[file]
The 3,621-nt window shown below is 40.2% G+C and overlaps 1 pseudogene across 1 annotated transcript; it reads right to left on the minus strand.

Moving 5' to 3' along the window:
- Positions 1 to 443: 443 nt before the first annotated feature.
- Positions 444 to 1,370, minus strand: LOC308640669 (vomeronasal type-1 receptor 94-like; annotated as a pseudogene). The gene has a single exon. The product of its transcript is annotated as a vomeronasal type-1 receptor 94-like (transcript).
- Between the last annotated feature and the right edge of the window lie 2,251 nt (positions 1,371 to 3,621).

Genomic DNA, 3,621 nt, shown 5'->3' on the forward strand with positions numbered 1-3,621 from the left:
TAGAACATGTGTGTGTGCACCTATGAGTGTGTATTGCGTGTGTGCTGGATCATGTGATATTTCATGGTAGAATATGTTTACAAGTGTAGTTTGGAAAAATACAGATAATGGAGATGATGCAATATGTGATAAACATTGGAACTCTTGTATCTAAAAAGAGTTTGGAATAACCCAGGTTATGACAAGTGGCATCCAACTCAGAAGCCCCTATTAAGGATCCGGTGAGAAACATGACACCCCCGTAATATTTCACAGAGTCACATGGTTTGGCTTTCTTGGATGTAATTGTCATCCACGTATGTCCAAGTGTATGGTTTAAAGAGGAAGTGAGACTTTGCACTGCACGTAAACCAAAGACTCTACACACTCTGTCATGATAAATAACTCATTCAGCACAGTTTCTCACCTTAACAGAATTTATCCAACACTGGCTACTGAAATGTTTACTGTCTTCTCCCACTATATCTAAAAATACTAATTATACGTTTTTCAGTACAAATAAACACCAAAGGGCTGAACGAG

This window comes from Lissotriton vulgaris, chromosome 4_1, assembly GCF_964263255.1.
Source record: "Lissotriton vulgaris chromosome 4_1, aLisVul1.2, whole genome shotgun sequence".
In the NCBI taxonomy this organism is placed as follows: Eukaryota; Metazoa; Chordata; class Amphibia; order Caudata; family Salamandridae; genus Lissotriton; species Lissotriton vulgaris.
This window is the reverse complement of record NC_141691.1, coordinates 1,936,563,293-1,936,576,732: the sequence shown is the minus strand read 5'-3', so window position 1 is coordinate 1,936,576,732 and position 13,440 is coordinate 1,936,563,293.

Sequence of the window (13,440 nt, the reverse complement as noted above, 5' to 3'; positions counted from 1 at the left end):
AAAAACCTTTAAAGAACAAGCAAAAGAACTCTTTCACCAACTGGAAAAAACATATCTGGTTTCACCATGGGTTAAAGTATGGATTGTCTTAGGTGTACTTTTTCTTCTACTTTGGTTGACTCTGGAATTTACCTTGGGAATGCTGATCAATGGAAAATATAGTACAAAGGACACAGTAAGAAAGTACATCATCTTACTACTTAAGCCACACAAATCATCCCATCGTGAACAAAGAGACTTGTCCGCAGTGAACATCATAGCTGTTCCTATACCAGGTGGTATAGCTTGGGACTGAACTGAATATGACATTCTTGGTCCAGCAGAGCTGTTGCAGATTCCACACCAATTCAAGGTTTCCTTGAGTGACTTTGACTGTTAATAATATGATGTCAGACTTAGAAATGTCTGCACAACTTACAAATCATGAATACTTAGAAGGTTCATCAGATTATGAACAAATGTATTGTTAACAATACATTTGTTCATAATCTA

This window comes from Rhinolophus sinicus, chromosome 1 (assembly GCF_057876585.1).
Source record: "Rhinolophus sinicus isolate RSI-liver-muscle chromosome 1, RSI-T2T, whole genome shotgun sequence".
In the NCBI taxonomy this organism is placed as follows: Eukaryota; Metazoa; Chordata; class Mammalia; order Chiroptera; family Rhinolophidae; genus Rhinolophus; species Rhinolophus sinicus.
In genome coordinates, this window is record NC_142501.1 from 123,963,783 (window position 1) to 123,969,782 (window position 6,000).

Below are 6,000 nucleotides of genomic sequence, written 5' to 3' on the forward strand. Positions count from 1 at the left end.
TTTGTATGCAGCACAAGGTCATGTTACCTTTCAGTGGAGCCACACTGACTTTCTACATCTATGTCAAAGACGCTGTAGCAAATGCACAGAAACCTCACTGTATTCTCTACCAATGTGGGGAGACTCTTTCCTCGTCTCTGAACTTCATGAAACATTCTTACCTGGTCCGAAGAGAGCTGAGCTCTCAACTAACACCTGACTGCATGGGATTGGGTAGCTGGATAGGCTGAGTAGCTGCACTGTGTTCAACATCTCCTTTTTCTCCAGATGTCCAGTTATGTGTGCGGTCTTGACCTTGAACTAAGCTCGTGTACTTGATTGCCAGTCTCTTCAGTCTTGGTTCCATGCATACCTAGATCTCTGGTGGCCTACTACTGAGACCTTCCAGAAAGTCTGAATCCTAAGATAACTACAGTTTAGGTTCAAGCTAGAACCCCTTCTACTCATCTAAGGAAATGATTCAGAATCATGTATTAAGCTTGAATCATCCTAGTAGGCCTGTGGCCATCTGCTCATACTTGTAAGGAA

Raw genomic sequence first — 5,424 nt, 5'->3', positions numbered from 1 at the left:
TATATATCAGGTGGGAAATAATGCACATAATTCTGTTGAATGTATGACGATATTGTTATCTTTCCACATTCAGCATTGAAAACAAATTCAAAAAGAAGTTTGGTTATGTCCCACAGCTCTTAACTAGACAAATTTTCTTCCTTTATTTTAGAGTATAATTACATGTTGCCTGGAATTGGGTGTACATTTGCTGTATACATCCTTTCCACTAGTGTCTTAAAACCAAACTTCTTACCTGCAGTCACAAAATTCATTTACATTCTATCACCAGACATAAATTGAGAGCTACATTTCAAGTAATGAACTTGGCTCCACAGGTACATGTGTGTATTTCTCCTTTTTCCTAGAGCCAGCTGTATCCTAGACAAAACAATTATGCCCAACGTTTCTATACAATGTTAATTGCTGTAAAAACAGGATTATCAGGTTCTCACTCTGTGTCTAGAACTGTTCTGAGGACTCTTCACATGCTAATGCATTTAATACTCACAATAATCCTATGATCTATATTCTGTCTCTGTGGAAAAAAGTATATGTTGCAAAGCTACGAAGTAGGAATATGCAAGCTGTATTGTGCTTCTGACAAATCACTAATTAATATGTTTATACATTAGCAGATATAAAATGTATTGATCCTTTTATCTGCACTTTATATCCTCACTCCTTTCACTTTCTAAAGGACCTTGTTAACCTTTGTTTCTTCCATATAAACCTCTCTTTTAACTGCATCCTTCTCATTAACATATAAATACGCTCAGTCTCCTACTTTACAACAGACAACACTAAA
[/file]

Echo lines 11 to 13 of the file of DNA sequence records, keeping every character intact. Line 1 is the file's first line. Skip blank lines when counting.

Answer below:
This window is the reverse complement of record NC_141691.1, coordinates 1,936,563,293-1,936,576,732: the sequence shown is the minus strand read 5'-3', so window position 1 is coordinate 1,936,576,732 and position 13,440 is coordinate 1,936,563,293.

Sequence of the window (13,440 nt, the reverse complement as noted above, 5' to 3'; positions counted from 1 at the left end):
AAAAACCTTTAAAGAACAAGCAAAAGAACTCTTTCACCAACTGGAAAAAACATATCTGGTTTCACCATGGGTTAAAGTATGGATTGTCTTAGGTGTACTTTTTCTTCTACTTTGGTTGACTCTGGAATTTACCTTGGGAATGCTGATCAATGGAAAATATAGTACAAAGGACACAGTAAGAAAGTACATCATCTTACTACTTAAGCCACACAAATCATCCCATCGTGAACAAAGAGACTTGTCCGCAGTGAACATCATAGCTGTTCCTATACCAGGTGGTATAGCTTGGGACTGAACTGAATATGACATTCTTGGTCCAGCAGAGCTGTTGCAGATTCCACACCAATTCAAGGTTTCCTTGAGTGACTTTGACTGTTAATAATATGATGTCAGACTTAGAAATGTCTGCACAACTTACAAATCATGAATACTTAGAAGGTTCATCAGATTATGAACAAATGTATTGTTAACAATACATTTGTTCATAATCTA